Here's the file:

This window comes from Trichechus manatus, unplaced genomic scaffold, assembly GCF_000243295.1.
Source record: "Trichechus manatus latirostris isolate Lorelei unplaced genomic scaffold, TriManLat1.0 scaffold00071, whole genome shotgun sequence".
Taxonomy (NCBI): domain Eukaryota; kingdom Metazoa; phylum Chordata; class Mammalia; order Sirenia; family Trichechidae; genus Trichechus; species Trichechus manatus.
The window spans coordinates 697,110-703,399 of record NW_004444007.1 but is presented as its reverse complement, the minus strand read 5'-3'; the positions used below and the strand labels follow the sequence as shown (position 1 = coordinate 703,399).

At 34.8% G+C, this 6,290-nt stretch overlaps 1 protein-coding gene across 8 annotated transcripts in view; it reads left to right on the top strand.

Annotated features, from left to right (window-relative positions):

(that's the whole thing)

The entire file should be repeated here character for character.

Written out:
This window comes from Trichechus manatus, unplaced genomic scaffold, assembly GCF_000243295.1.
Source record: "Trichechus manatus latirostris isolate Lorelei unplaced genomic scaffold, TriManLat1.0 scaffold00071, whole genome shotgun sequence".
Taxonomy (NCBI): domain Eukaryota; kingdom Metazoa; phylum Chordata; class Mammalia; order Sirenia; family Trichechidae; genus Trichechus; species Trichechus manatus.
The window spans coordinates 697,110-703,399 of record NW_004444007.1 but is presented as its reverse complement, the minus strand read 5'-3'; the positions used below and the strand labels follow the sequence as shown (position 1 = coordinate 703,399).

At 34.8% G+C, this 6,290-nt stretch overlaps 1 protein-coding gene across 8 annotated transcripts in view; it reads left to right on the top strand.

Annotated features, from left to right (window-relative positions):